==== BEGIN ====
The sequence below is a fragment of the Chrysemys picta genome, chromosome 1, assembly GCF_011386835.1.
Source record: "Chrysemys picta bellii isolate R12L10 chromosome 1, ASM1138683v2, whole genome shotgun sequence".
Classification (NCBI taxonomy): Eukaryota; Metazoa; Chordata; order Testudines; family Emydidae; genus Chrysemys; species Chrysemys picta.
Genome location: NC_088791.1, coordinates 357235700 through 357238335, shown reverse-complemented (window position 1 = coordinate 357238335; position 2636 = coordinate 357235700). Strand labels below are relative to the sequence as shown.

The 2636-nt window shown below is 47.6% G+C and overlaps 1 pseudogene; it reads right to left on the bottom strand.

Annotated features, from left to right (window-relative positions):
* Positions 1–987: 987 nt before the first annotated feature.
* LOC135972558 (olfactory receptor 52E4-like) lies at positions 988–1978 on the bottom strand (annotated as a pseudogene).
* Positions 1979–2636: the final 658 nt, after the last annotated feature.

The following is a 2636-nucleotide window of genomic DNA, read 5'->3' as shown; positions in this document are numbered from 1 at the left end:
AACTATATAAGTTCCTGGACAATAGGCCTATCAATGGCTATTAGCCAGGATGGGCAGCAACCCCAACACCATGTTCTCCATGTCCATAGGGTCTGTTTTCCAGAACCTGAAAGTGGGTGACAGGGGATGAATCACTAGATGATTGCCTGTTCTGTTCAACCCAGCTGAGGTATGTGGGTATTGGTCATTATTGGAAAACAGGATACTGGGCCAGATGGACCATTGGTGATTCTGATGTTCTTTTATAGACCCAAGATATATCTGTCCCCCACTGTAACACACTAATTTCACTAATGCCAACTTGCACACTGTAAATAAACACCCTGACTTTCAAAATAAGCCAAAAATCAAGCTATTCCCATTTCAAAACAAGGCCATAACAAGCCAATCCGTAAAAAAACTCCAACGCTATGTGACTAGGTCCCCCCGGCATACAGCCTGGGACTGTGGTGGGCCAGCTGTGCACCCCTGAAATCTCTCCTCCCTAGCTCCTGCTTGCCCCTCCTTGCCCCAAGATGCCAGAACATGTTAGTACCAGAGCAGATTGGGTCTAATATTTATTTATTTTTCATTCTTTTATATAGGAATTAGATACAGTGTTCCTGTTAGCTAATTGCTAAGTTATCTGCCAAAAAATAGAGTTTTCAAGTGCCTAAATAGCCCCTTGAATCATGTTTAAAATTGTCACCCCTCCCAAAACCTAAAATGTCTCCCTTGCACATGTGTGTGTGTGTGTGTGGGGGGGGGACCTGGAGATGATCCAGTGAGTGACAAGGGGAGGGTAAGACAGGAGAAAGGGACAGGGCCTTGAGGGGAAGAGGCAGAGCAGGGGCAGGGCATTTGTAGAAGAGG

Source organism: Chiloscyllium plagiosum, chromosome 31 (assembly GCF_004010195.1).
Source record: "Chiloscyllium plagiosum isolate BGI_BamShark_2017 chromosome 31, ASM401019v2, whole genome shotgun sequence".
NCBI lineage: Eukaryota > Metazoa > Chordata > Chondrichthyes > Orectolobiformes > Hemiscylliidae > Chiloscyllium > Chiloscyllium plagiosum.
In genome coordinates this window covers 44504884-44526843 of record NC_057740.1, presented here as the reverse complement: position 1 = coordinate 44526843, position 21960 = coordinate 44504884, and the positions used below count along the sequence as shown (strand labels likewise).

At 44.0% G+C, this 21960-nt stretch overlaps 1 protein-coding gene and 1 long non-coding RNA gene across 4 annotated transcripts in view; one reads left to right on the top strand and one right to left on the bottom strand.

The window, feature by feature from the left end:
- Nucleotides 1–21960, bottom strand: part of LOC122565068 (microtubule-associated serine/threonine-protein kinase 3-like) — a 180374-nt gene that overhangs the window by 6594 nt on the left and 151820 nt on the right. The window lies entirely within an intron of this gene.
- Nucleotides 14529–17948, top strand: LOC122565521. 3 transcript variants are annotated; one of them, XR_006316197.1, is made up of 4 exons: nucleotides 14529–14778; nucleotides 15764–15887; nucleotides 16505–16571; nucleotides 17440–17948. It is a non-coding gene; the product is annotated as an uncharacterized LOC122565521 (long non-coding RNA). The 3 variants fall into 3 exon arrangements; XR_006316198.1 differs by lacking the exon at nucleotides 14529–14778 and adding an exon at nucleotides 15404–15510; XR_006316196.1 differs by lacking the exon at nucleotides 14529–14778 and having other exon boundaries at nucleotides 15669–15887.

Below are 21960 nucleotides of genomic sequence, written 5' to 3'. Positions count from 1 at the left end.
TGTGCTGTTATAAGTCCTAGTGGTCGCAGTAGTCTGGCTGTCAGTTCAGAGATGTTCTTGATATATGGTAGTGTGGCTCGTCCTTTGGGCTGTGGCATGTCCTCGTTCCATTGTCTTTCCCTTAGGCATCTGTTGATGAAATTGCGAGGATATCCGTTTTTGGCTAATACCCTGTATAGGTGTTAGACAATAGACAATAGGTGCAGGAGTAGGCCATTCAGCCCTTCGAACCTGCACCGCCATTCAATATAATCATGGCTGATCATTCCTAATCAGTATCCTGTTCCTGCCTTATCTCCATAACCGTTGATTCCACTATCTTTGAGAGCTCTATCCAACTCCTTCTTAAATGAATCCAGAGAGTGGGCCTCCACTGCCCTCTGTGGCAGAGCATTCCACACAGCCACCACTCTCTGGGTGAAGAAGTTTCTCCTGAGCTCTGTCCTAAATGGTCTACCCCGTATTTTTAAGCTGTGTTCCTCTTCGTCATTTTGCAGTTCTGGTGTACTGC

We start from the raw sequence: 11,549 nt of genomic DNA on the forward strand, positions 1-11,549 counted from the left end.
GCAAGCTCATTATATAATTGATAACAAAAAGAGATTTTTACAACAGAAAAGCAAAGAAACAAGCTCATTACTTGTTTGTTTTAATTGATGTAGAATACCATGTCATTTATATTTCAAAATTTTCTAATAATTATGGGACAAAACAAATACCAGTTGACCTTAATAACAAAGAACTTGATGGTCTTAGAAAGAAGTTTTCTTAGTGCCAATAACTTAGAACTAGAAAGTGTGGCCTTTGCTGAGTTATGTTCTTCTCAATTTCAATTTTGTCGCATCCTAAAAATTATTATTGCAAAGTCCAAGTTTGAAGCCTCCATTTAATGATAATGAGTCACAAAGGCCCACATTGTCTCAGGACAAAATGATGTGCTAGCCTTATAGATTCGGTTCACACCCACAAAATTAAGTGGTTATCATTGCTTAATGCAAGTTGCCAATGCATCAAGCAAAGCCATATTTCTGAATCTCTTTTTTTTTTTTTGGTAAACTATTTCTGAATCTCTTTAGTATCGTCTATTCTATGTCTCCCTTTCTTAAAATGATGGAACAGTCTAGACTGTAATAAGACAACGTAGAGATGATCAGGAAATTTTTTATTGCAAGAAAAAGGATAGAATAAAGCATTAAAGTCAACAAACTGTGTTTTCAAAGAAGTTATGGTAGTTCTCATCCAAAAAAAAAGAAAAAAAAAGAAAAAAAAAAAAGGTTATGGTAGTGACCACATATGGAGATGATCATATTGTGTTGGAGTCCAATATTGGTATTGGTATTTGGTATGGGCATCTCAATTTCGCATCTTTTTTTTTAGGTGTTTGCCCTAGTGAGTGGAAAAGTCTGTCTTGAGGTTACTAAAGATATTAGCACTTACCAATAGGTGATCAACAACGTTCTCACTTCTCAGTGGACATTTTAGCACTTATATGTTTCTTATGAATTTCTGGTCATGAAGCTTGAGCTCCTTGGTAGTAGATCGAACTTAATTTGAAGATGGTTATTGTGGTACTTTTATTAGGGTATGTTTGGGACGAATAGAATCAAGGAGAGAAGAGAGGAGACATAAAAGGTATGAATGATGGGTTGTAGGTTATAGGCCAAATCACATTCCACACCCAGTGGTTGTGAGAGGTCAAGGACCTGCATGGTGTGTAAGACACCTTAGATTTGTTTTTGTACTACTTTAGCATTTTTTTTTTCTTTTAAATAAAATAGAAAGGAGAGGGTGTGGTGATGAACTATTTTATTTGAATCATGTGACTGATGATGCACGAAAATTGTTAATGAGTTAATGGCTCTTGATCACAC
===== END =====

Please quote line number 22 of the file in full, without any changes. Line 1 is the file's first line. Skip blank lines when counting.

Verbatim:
We start from the raw sequence: 11,549 nt of genomic DNA on the forward strand, positions 1-11,549 counted from the left end.